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How much do I need to spend to increase my brand health?

This is a great question. It’s really the holy grail question that Tracksuit is aiming to solve as we collect more data: being able to quantify the amount of investment needed for a desired change in brand health.

The longer answer is that it really depends on a number of factors. And smaller budgeted companies capture market share from bigger budgeted companies all the time! So there are definitely ways to grow despite having smaller budgets.

Here are a few things to consider:

Marketing Effectiveness

You can spend a lot on a campaign that isn’t effective, or spend less and see huge growth in awareness.

It depends how clever / exciting / creative / viral your marketing is.

Spending across the category + share of mind:

Awareness measures the share of mind that your brand holds, and that takes into account the spending and activity of other brands in the category.

It reflects whether you are capturing more of your consumers’ mental availability than other brands.

  • If you operate in a category where other brands are not investing in brand-building, your awareness campaigns will stand-out and you’re likely to see a greater ROI on your spend.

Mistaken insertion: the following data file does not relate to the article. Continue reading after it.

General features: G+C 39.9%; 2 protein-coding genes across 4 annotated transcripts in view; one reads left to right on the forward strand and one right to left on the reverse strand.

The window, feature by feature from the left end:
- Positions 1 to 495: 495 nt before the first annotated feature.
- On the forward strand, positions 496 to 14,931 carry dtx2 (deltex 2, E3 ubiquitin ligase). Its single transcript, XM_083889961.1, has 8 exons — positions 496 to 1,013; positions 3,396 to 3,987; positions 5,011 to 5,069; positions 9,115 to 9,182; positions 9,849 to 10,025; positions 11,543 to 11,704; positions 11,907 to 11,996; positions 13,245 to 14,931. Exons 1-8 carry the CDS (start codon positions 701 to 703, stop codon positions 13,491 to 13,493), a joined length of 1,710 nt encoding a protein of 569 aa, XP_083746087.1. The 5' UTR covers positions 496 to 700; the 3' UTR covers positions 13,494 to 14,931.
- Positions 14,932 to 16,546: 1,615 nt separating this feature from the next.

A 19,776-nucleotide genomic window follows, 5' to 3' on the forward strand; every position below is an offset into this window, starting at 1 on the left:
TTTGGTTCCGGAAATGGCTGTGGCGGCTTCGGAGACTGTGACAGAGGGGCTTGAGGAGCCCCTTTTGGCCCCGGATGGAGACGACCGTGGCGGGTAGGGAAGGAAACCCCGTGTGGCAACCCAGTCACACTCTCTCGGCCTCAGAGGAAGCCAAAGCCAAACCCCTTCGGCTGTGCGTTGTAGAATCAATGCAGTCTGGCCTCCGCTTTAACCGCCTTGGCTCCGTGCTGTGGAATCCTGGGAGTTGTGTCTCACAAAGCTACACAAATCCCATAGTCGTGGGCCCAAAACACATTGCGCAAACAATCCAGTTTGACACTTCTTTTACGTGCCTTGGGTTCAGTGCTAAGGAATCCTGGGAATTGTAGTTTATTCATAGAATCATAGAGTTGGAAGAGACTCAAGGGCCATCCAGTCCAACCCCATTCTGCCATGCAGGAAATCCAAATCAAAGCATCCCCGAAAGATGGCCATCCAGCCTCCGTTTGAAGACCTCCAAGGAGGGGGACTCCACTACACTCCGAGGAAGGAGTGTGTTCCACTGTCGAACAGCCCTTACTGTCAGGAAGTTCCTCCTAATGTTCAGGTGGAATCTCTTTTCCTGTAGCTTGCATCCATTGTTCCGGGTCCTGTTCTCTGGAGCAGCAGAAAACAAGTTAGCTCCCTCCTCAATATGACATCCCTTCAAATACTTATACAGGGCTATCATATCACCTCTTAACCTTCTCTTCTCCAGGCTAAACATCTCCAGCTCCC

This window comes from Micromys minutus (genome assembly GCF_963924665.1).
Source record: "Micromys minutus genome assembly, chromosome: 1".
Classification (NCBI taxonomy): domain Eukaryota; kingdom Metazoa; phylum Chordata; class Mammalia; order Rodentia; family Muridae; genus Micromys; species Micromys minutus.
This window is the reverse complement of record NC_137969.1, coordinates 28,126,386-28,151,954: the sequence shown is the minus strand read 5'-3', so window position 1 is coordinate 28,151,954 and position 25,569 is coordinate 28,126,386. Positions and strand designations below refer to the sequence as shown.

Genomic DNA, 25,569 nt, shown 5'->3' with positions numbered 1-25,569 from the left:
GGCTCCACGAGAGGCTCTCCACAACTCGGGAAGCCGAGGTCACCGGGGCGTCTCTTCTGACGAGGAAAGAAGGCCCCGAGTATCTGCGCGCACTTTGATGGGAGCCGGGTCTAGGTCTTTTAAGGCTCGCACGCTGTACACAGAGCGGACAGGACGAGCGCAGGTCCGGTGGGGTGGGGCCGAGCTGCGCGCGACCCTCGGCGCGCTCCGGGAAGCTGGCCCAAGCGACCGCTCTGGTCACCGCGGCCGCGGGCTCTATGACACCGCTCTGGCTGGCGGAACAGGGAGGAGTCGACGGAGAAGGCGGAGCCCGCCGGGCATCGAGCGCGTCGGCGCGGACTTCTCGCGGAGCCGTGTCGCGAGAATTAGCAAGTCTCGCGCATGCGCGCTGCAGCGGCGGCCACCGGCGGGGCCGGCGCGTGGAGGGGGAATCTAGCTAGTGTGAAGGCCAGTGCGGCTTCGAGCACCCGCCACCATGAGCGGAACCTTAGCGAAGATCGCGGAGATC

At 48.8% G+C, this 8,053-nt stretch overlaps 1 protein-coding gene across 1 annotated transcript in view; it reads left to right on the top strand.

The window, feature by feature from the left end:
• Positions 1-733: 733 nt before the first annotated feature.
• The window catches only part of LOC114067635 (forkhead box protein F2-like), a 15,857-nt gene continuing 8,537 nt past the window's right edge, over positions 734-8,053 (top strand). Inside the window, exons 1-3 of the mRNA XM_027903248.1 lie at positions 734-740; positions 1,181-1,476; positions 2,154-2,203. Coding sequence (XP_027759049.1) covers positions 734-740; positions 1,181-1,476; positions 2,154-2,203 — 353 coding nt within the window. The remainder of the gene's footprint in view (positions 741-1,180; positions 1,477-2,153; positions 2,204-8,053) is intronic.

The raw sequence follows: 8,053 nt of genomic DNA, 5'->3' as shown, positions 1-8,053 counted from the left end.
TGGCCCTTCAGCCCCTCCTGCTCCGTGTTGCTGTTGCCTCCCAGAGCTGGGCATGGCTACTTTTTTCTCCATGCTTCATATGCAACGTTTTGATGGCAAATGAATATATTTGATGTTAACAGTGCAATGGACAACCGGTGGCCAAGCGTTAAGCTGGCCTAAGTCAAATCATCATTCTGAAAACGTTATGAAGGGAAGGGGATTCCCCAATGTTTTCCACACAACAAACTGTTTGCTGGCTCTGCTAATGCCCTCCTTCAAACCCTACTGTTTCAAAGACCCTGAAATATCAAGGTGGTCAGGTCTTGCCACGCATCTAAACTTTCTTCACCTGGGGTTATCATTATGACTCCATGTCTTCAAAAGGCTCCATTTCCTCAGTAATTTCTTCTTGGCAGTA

• The opposite is true for categories that are highly competitive with many brands investing in awareness.

Category norms and movements

Some categories are full of big-budget players. Others have a mix.

Sometimes, awareness will improve with relatively less spending. You might see this in a category where there is a lot of PR and mainstream media attention.

Mature categories will generally need greater investment to shift the needle.

Also, categories grow and shrink themselves — so any change in awareness can be impacted by whether your category size is shifting. This is particularly true during large macro events like a recession or COVID.

Suggested allocation of budget

Many of our brands have annual marketing budgets of between $1m – $5m.

This split of brand to conversion can change between categories.

We have attached a report called Effectiveness in Context that describes some of the category differences here.

It includes points on things such as how leading brands need to spend more on brand building to maintain their leadership position.

In the Effectiveness in Context report, they even address the question of budgets directly:

  • "When comparing subgroups of campaigns with differing relative budget levels, it is clearly important to take budget into account. Previous research has shown that share of voice (SOV) is a more relevant measure than absolute spend. An even better measure is the difference between SOV and market share, referred to in this report as ‘extra share of voice’ (ESOV). ESOV is an important determinant of how fast a brand can grow.”

In other words:

  • If you invest $50k in a competitive category (where your share of voice is low), you might see very little return.

  • In other categories, if your share of voice is high, you might see higher growth in awareness for the same level of investment.

Effectiveness In Context.pdf
23.8 MB